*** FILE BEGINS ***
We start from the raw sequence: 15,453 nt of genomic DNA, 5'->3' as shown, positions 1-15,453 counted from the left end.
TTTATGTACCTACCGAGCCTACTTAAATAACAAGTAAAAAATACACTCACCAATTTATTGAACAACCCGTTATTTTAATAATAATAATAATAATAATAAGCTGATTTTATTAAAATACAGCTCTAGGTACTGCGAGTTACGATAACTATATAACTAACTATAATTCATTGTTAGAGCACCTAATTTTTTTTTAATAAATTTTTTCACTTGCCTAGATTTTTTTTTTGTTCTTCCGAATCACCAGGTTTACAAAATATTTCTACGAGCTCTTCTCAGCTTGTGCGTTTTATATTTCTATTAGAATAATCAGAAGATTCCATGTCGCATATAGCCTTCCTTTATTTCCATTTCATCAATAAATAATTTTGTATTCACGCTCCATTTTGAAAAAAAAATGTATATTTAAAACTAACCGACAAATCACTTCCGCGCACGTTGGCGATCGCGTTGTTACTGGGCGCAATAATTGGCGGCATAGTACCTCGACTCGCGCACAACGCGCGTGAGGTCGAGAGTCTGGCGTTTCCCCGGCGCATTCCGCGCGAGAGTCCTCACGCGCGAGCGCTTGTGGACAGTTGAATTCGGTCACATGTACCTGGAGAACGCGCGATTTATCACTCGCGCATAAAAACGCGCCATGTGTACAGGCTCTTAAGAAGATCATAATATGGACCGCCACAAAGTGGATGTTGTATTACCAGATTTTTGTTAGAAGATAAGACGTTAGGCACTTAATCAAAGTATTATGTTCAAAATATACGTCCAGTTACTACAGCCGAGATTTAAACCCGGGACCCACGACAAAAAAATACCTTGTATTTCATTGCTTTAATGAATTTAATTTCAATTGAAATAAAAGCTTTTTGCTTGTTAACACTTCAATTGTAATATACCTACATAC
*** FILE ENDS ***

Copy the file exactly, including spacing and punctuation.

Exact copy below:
We start from the raw sequence: 15,453 nt of genomic DNA, 5'->3' as shown, positions 1-15,453 counted from the left end.
TTTATGTACCTACCGAGCCTACTTAAATAACAAGTAAAAAATACACTCACCAATTTATTGAACAACCCGTTATTTTAATAATAATAATAATAATAATAAGCTGATTTTATTAAAATACAGCTCTAGGTACTGCGAGTTACGATAACTATATAACTAACTATAATTCATTGTTAGAGCACCTAATTTTTTTTTAATAAATTTTTTCACTTGCCTAGATTTTTTTTTTGTTCTTCCGAATCACCAGGTTTACAAAATATTTCTACGAGCTCTTCTCAGCTTGTGCGTTTTATATTTCTATTAGAATAATCAGAAGATTCCATGTCGCATATAGCCTTCCTTTATTTCCATTTCATCAATAAATAATTTTGTATTCACGCTCCATTTTGAAAAAAAAATGTATATTTAAAACTAACCGACAAATCACTTCCGCGCACGTTGGCGATCGCGTTGTTACTGGGCGCAATAATTGGCGGCATAGTACCTCGACTCGCGCACAACGCGCGTGAGGTCGAGAGTCTGGCGTTTCCCCGGCGCATTCCGCGCGAGAGTCCTCACGCGCGAGCGCTTGTGGACAGTTGAATTCGGTCACATGTACCTGGAGAACGCGCGATTTATCACTCGCGCATAAAAACGCGCCATGTGTACAGGCTCTTAAGAAGATCATAATATGGACCGCCACAAAGTGGATGTTGTATTACCAGATTTTTGTTAGAAGATAAGACGTTAGGCACTTAATCAAAGTATTATGTTCAAAATATACGTCCAGTTACTACAGCCGAGATTTAAACCCGGGACCCACGACAAAAAAATACCTTGTATTTCATTGCTTTAATGAATTTAATTTCAATTGAAATAAAAGCTTTTTGCTTGTTAACACTTCAATTGTAATATACCTACATAC